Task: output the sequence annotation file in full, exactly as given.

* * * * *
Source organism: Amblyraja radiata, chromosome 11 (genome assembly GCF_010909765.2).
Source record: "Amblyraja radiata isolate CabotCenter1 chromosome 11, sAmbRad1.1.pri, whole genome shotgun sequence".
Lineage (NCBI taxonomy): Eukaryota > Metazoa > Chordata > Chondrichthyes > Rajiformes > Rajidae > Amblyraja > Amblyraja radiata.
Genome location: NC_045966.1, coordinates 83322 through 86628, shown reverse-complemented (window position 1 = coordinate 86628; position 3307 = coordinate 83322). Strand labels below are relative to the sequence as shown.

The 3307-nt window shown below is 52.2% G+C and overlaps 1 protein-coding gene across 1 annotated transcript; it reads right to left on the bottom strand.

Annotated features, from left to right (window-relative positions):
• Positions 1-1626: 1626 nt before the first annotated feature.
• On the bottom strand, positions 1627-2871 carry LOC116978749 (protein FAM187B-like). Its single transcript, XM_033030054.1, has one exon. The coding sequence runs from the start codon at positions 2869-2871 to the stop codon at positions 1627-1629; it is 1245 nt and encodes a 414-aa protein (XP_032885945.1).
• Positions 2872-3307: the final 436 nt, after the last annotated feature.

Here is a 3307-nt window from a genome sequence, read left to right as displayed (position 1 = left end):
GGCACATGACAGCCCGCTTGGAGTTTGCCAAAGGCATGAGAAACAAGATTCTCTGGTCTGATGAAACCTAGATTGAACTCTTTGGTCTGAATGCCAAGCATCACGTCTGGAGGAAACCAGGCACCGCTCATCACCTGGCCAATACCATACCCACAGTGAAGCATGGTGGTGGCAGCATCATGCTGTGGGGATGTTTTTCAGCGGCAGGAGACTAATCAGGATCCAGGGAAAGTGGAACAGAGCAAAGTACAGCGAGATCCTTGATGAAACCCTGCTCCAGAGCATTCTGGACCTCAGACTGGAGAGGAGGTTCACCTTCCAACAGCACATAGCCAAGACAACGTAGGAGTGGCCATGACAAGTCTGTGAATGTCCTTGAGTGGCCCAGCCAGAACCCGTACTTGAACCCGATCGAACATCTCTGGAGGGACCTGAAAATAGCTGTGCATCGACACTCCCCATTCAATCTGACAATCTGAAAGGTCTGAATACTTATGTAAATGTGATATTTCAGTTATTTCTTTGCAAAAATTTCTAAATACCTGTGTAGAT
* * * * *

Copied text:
Source organism: Amblyraja radiata, chromosome 11 (genome assembly GCF_010909765.2).
Source record: "Amblyraja radiata isolate CabotCenter1 chromosome 11, sAmbRad1.1.pri, whole genome shotgun sequence".
Lineage (NCBI taxonomy): Eukaryota > Metazoa > Chordata > Chondrichthyes > Rajiformes > Rajidae > Amblyraja > Amblyraja radiata.
Genome location: NC_045966.1, coordinates 83322 through 86628, shown reverse-complemented (window position 1 = coordinate 86628; position 3307 = coordinate 83322). Strand labels below are relative to the sequence as shown.

The 3307-nt window shown below is 52.2% G+C and overlaps 1 protein-coding gene across 1 annotated transcript; it reads right to left on the bottom strand.

Annotated features, from left to right (window-relative positions):
• Positions 1-1626: 1626 nt before the first annotated feature.
• On the bottom strand, positions 1627-2871 carry LOC116978749 (protein FAM187B-like). Its single transcript, XM_033030054.1, has one exon. The coding sequence runs from the start codon at positions 2869-2871 to the stop codon at positions 1627-1629; it is 1245 nt and encodes a 414-aa protein (XP_032885945.1).
• Positions 2872-3307: the final 436 nt, after the last annotated feature.

Here is a 3307-nt window from a genome sequence, read left to right as displayed (position 1 = left end):
GGCACATGACAGCCCGCTTGGAGTTTGCCAAAGGCATGAGAAACAAGATTCTCTGGTCTGATGAAACCTAGATTGAACTCTTTGGTCTGAATGCCAAGCATCACGTCTGGAGGAAACCAGGCACCGCTCATCACCTGGCCAATACCATACCCACAGTGAAGCATGGTGGTGGCAGCATCATGCTGTGGGGATGTTTTTCAGCGGCAGGAGACTAATCAGGATCCAGGGAAAGTGGAACAGAGCAAAGTACAGCGAGATCCTTGATGAAACCCTGCTCCAGAGCATTCTGGACCTCAGACTGGAGAGGAGGTTCACCTTCCAACAGCACATAGCCAAGACAACGTAGGAGTGGCCATGACAAGTCTGTGAATGTCCTTGAGTGGCCCAGCCAGAACCCGTACTTGAACCCGATCGAACATCTCTGGAGGGACCTGAAAATAGCTGTGCATCGACACTCCCCATTCAATCTGACAATCTGAAAGGTCTGAATACTTATGTAAATGTGATATTTCAGTTATTTCTTTGCAAAAATTTCTAAATACCTGTGTAGAT